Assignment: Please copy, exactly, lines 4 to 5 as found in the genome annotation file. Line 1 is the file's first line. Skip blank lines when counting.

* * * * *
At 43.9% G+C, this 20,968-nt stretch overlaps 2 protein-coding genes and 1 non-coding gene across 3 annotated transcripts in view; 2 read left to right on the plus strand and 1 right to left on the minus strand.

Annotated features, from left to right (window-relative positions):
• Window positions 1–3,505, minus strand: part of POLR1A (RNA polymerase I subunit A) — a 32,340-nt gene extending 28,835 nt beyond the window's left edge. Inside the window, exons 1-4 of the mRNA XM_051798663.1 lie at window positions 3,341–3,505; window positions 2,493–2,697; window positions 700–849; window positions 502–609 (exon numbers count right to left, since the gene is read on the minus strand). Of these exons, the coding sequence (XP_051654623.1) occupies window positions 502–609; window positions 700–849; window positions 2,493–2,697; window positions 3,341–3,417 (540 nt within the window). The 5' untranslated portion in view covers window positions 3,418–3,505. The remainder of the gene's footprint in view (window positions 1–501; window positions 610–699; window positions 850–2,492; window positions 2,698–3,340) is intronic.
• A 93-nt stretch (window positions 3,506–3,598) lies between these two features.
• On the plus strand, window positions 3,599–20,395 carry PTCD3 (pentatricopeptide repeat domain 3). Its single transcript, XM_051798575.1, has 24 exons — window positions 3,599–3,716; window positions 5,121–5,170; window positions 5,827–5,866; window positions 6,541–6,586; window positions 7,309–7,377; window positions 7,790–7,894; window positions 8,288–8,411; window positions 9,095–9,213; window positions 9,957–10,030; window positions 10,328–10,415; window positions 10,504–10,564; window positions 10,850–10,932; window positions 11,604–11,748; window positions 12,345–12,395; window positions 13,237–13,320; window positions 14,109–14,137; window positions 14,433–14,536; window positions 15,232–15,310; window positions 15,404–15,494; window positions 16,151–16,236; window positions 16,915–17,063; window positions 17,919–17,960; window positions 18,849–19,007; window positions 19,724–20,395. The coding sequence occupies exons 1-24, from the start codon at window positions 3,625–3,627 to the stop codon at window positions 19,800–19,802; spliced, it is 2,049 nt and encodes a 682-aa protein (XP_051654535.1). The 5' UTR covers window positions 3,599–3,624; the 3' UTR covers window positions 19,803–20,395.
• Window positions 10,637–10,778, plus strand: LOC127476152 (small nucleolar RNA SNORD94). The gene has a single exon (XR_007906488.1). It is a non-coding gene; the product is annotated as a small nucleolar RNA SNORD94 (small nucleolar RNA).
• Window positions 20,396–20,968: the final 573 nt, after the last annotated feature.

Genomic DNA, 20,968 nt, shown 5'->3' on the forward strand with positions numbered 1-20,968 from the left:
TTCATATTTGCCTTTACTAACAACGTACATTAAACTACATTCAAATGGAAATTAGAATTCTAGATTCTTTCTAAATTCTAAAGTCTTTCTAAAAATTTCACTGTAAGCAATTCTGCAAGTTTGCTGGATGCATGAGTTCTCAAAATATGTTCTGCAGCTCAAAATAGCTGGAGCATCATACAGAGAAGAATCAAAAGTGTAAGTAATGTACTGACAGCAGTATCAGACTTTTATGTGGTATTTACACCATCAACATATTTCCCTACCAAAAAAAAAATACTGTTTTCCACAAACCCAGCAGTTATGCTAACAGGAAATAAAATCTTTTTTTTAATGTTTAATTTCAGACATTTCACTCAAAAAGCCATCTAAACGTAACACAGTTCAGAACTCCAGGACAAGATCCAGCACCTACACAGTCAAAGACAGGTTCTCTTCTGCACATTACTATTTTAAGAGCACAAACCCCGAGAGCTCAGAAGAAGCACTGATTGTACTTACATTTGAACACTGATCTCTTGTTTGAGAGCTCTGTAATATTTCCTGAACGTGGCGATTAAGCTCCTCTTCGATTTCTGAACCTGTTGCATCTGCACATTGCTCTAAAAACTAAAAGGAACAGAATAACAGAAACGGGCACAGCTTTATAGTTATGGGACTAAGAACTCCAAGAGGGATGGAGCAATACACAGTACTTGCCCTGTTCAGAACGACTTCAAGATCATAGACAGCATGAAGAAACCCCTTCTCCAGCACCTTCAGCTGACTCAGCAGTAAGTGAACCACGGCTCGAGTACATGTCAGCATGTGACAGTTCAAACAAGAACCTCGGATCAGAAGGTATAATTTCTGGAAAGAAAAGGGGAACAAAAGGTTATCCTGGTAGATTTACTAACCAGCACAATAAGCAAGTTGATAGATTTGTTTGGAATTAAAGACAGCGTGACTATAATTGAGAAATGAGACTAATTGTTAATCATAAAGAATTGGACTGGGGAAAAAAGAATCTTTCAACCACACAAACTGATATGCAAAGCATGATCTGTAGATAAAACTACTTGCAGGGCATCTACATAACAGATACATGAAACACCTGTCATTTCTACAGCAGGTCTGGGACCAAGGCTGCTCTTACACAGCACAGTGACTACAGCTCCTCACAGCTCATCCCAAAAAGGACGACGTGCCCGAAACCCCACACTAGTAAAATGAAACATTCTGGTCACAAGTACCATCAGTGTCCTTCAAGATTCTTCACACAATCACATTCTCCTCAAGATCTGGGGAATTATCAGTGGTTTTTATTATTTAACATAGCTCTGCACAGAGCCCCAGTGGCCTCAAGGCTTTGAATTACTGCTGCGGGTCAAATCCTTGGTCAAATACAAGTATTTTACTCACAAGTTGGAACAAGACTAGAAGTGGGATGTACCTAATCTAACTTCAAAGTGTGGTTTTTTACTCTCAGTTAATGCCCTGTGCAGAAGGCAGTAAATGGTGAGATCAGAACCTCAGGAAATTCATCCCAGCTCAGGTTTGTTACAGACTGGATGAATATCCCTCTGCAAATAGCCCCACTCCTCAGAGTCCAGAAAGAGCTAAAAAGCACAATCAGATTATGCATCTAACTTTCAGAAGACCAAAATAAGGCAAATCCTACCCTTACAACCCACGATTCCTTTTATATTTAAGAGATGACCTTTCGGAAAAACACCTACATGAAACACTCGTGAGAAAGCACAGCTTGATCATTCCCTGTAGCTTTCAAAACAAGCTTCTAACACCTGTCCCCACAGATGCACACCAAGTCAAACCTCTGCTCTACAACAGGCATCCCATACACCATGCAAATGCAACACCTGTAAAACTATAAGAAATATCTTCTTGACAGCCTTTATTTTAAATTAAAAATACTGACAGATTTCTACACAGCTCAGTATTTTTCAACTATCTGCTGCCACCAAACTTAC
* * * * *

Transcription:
• A 93-nt stretch (window positions 3,506–3,598) lies between these two features.
• On the plus strand, window positions 3,599–20,395 carry PTCD3 (pentatricopeptide repeat domain 3). Its single transcript, XM_051798575.1, has 24 exons — window positions 3,599–3,716; window positions 5,121–5,170; window positions 5,827–5,866; window positions 6,541–6,586; window positions 7,309–7,377; window positions 7,790–7,894; window positions 8,288–8,411; window positions 9,095–9,213; window positions 9,957–10,030; window positions 10,328–10,415; window positions 10,504–10,564; window positions 10,850–10,932; window positions 11,604–11,748; window positions 12,345–12,395; window positions 13,237–13,320; window positions 14,109–14,137; window positions 14,433–14,536; window positions 15,232–15,310; window positions 15,404–15,494; window positions 16,151–16,236; window positions 16,915–17,063; window positions 17,919–17,960; window positions 18,849–19,007; window positions 19,724–20,395. The coding sequence occupies exons 1-24, from the start codon at window positions 3,625–3,627 to the stop codon at window positions 19,800–19,802; spliced, it is 2,049 nt and encodes a 682-aa protein (XP_051654535.1). The 5' UTR covers window positions 3,599–3,624; the 3' UTR covers window positions 19,803–20,395.